The only way to get any peace was just to get up and do as he insisted.

After getting to know Jalile, we realized that apart from his strict side, he had a very loud and funny and mischievous side.  He had an amazing linguistic ability, in all the 11 official South African languages as well as some of the languages of Mocambique and Botswana.  He generously interpreted in any of these languages on voluntary basis at StreetNet events, including International Congresses where he always interpreted in seSotho for the Lesotho participants, jokingly complaining about being exploited by StreetNet, while slipping mischievous jokes into his translations.  He was also a great musical leader and choirmaster, and often dispelled tensions in Congresses by getting all the participants singing South African liberation songs.  There was one International Congress at which he started up a Xhosa song in unison, very unflattering about men who don’t respect women, during a break after a tough discussion on the Congress floor.  The men he had been arguing with in the Congress debate joined in and clapped, enjoying the song, but blissfully unaware of what the song was saying about them J 

Over the years, Jalile had made a complete about-turn on the topic of women leadership.

At the 2005 World Social Forum in Porto Alegre in Brazil, a small StreetNet delegation attended and organized some activities about the struggles of street vendors and informal traders.  After Jalile and colleague Albertina Simanga from Maputo had made very gripping presentations about the lives of street vendors and informal traders in South Africa and Mocambique, Jalile proceeded to passionately address the audience about the fact that women street vendors and informal traders endure greater suffering than men, but endure this suffering for the sake of the livelihoods of their families, much more than men are capable of doing, but they still get discriminated against and treated as second-class citizens.  When he had finished, there was a hushed silence, and then somebody said “Are all African men so progressive as this comrade?  We really need to learn a lesson from what he told us today!”  He became an instant hero.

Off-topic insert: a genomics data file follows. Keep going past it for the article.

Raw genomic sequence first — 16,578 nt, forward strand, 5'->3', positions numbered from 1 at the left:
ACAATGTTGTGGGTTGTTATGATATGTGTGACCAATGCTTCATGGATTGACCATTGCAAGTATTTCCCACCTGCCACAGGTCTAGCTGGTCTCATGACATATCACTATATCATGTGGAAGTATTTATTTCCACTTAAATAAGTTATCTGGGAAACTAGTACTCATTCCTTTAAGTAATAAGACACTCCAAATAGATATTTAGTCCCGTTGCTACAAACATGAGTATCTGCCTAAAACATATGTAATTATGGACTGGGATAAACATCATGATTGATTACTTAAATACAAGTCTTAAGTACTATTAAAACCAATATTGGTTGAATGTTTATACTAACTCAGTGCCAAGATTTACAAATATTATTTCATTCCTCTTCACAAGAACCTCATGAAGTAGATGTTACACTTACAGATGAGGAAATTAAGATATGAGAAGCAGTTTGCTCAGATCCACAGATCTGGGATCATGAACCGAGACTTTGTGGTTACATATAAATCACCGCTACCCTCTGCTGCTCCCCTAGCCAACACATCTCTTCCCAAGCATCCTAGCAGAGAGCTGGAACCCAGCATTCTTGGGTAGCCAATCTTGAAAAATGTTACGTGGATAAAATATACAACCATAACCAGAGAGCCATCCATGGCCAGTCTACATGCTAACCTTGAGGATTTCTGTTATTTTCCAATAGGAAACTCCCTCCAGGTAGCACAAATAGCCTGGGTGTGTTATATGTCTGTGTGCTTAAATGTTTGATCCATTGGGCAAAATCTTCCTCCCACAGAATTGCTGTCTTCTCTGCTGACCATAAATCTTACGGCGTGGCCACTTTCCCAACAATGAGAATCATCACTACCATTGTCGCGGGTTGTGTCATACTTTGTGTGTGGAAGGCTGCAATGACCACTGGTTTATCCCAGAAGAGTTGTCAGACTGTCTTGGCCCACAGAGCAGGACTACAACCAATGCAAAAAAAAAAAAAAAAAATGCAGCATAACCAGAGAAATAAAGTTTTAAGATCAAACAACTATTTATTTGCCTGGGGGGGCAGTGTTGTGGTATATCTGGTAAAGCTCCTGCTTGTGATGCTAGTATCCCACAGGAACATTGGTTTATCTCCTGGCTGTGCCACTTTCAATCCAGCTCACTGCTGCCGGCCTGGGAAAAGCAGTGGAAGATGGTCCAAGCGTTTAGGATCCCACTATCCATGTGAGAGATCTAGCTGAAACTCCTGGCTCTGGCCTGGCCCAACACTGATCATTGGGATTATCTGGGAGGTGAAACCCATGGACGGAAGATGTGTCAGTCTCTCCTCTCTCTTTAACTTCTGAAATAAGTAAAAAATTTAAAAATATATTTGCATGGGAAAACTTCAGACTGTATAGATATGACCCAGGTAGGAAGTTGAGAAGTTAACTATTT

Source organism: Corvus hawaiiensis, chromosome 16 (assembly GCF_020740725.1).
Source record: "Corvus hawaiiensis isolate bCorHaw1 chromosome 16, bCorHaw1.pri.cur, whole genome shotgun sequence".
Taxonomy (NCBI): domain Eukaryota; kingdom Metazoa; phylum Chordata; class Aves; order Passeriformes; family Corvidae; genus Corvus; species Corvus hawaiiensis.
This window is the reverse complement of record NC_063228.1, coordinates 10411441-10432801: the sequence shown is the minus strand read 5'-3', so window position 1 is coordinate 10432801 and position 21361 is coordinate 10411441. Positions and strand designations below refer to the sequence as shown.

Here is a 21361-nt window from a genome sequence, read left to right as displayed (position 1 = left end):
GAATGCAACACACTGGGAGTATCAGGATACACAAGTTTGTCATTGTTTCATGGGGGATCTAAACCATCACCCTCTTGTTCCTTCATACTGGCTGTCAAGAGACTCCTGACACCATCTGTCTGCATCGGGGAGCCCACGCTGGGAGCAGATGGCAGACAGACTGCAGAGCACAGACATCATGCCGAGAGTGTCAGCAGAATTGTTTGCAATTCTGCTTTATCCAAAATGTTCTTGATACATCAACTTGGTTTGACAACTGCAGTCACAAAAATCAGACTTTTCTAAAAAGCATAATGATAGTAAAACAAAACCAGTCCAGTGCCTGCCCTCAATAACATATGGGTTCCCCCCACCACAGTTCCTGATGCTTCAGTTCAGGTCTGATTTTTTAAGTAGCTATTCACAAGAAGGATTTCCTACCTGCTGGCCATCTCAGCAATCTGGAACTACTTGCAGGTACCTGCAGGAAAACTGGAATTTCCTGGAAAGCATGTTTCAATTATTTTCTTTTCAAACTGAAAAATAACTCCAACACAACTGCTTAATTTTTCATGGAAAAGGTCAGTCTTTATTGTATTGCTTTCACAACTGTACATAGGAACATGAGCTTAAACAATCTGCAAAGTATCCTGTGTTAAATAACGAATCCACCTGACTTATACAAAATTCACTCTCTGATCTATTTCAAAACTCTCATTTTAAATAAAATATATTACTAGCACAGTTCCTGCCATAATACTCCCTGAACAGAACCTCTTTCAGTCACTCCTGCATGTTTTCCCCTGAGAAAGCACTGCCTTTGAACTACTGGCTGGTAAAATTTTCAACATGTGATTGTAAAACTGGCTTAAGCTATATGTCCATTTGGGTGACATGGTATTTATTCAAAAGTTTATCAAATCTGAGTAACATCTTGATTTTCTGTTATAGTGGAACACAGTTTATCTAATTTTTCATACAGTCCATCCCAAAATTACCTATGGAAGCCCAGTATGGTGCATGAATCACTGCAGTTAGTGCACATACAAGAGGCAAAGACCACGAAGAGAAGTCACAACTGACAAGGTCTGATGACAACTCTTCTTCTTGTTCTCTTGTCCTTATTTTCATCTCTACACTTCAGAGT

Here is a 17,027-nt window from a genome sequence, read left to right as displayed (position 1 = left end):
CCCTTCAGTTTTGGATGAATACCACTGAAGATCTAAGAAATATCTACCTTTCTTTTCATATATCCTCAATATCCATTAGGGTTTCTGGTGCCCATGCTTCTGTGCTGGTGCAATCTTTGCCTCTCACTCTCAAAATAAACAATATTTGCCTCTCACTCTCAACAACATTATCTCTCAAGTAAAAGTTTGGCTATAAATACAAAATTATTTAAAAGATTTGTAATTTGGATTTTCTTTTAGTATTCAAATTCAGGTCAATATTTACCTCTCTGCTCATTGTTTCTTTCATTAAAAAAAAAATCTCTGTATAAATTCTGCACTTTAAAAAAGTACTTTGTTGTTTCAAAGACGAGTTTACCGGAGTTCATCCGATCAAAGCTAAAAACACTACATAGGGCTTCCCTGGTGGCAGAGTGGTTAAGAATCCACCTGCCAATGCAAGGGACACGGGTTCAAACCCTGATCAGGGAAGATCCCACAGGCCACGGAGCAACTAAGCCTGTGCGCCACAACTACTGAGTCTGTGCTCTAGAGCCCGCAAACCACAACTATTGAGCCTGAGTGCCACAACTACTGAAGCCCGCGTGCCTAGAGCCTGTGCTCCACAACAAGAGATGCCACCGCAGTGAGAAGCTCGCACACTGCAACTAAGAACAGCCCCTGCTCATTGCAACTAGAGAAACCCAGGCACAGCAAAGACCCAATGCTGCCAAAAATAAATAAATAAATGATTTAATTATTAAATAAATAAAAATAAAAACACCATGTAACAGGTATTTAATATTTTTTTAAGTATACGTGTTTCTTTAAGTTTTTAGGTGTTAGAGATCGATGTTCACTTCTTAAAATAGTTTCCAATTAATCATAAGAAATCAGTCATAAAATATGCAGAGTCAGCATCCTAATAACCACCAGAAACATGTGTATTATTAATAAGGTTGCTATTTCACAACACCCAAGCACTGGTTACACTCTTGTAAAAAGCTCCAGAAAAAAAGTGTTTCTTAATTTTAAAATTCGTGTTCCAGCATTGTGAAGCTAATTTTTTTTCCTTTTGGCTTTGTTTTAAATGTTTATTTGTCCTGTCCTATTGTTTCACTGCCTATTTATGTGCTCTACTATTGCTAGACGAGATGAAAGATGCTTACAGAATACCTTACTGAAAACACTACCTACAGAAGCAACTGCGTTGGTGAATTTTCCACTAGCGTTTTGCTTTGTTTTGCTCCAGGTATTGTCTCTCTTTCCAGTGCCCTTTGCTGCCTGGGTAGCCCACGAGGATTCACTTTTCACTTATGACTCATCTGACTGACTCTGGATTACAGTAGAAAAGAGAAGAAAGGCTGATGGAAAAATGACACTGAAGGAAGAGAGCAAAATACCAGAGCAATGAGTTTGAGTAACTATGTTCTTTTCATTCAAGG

Personally, remembering our first argument about women leaders a few years before, I could hardly believe what I was hearing.

But he remained consistent in this topic going forward, and did not reverse again. 

He remained committed to building unity between street vendors and informal traders at all levels – and developed a habit of consistently making space for women leaders from his organization to attend international, regional and national meetings instead of always promoting himself.

Comrade Jalile and the Eastern Cape Street Vendors’ Alliance went on to be a founding member of SAITA (South African Informal Traders’ Alliance) which was launched in the Northern Cape town of Kimberley after 10 years’ hard work by StreetNet, in May 2013.  He served on the NEC (National Executive Committee) from 2013 until his untimely passing, when he was serving as the national Vice-President of SAITA.

Hamba kahle (R.I.P) comrade Jalile

Join the memorial service on December 13, 3pm South African time.